Churches and Christian groups are playing a major role in Scotland's drug addiction battle
A new report has revealed the crucial role being played by Christians and churches in tackling drug addiction across Scotland.
Stories of Hope: addiction recovery, produced jointly by the Evangelical Alliance and Serve Scotland, reveals that Scottish churches and Christian groups have helped over 2,300 people recover from drug addiction in the last decade.
"Scotland has been marked by the devastating impact of drug and alcohol addiction in many ways," the report reads.
"Today, the nation is at the forefront of addictionrelated issues and deaths in Europe, with repercussions in health, economic, educational, and social challenges for families and communities in urban and rural environments.
"The widening mental health crisis, socio-economic challenges and limited clinical support exacerbated by the coronavirus pandemic has led to the highest increase of addiction issues in over ten years.
"But we are a nation with hope. For decades, church communities and Christian-based organisations have invested tremendously in the building of in-person and online spaces for drug addiction recovery."
The study was conducted off the back of figures released by the Scottish government last year showing that the number of drug-related deaths in Scotland reached 1,339 in 2020.
Scottish government figures also reveal that over a quarter of residential beds for addiction patients are provided by Christian groups - 121 out of the 418 available.
The report draws on the responses of 17 churches and Christian groups involved in addiction recovery services across Scotland, as well as members of the EA network.
The residential rehabilitation programmes run by these groups were shown to have a high success rate, with all respondents reporting more than a 50% success rate of recovery and the average being 66%.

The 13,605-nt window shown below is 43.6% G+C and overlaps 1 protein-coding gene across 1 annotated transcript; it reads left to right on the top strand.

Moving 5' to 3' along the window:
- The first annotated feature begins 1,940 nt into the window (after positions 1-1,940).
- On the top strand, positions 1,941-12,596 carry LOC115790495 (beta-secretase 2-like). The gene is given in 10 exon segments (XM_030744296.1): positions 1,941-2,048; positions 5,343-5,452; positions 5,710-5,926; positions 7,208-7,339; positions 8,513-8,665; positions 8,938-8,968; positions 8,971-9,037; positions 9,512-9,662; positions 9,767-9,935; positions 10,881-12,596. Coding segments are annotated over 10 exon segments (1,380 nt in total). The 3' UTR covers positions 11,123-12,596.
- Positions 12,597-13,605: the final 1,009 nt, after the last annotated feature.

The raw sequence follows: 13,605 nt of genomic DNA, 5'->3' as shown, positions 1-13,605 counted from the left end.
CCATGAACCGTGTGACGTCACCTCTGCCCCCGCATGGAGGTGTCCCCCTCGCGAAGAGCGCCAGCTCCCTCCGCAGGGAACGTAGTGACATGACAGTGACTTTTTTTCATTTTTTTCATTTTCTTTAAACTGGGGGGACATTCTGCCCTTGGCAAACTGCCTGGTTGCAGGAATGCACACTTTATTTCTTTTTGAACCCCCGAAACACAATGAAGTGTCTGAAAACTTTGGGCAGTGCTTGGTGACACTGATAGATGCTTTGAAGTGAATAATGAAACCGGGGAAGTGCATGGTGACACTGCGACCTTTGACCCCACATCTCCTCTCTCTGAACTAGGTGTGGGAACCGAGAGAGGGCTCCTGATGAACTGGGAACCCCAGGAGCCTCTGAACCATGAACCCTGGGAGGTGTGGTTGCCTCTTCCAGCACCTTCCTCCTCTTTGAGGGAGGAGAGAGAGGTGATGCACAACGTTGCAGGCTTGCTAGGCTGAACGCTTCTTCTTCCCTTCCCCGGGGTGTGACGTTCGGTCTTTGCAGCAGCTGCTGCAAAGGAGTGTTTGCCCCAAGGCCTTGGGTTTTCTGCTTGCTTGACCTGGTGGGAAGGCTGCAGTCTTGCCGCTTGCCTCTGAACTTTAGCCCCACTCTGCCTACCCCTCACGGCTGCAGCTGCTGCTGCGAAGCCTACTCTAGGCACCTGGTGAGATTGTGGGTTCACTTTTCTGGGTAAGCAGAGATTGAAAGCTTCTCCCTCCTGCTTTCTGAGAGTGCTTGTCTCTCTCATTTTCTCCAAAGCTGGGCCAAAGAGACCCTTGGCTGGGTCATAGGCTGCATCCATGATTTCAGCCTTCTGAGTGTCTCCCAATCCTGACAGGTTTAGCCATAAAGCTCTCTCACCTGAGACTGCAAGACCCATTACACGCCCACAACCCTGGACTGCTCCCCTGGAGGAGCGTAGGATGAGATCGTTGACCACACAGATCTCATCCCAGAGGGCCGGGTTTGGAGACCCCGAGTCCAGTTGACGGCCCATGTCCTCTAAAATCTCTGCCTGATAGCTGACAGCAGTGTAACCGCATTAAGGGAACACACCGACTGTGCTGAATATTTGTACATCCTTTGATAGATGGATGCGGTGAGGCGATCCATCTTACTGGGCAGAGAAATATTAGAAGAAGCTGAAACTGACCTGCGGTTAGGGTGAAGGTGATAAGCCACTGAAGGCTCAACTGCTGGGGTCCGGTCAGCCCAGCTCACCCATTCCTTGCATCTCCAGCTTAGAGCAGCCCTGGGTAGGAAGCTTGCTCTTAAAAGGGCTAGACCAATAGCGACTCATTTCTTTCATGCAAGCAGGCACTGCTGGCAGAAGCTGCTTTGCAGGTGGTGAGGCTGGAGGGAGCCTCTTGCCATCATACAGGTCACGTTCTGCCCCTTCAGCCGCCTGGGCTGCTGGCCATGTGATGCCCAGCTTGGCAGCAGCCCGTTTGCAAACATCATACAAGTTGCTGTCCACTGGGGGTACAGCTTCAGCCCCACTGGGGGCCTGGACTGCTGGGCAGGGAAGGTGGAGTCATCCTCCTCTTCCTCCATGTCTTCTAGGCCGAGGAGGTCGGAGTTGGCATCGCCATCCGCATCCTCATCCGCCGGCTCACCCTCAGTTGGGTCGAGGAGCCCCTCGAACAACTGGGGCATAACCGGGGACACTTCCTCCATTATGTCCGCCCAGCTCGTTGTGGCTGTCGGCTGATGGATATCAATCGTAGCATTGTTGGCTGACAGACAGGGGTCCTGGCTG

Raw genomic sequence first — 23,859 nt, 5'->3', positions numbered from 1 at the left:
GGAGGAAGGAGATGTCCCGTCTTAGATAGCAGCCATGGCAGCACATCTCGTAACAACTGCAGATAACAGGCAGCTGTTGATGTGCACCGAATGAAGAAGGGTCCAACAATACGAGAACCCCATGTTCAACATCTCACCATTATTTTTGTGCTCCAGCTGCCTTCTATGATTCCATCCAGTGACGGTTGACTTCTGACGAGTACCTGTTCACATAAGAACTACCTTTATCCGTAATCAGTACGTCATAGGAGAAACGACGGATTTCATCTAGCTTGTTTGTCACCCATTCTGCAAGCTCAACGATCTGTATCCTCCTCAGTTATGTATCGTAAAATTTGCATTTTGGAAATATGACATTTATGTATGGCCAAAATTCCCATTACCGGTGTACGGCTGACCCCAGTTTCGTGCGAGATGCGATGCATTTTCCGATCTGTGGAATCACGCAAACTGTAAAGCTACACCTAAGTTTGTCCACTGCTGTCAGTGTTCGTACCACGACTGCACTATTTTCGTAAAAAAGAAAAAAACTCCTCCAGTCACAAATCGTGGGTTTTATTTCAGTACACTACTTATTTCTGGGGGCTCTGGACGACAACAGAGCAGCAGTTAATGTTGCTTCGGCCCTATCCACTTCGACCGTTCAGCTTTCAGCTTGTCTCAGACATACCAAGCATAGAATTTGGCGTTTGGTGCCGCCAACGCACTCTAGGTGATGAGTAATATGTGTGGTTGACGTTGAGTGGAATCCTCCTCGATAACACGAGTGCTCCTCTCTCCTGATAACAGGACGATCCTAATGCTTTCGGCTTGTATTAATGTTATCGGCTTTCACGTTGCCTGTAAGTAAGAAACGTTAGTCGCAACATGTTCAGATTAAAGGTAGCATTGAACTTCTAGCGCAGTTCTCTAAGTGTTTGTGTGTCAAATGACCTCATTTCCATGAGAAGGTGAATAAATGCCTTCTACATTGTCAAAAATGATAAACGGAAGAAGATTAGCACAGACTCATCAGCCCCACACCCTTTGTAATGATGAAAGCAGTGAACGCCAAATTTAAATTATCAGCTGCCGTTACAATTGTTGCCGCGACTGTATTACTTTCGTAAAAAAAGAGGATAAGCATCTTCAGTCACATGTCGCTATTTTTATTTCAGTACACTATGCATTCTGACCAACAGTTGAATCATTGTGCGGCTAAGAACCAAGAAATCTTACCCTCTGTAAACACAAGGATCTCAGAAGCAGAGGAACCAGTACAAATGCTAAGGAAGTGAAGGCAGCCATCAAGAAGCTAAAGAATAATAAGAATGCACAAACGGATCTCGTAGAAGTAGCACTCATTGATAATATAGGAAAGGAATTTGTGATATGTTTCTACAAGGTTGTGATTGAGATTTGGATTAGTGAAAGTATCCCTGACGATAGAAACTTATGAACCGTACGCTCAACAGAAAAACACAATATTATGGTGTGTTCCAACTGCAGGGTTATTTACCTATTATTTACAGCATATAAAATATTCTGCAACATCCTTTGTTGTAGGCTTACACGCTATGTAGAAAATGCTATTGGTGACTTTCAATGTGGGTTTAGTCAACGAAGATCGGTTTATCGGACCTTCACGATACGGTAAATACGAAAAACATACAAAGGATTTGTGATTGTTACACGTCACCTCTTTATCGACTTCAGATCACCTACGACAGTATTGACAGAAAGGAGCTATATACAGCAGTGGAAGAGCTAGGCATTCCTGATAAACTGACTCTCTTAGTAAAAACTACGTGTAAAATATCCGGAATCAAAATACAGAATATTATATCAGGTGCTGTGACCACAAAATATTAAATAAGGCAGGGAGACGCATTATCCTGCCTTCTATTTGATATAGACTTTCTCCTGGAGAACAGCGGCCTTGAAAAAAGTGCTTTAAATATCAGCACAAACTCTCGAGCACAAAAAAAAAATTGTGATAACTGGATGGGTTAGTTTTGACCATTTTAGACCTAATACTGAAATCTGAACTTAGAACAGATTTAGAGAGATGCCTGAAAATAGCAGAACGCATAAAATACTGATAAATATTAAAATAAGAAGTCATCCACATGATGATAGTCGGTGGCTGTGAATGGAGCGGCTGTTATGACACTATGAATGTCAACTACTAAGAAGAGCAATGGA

Liam, one of the individuals quoted in the report, said, "My whole life I struggled with fear and anxiety as a result of traumatic experiences from my childhood.
"After 20 years of using drugs and alcohol to ease the pain, I was reduced to a level of brokenness I never quite thought possible.
"If it were not for the Haven [one of the Christian groups in the report], I would probably be dead, and my family devastated.
"I can never repay the staff for the impact they've had on me, and my family's lives.
"Jesus still saves people, he still heals people, and he still changes people's lives. I am living proof of it."
The Scottish government has promised to increase funding for services addressing addiction. The report urges the Scottish government to see "the value and necessity of directing this funding toward many of the pre-existing faith-based programmes across Scotland".
Fred Drummond, director of the Evangelical Alliance Scotland, said: "This report shows that Christians, fuelled by the love of God, are engaging with people going through the darkest of times and walking with them into a place of hope."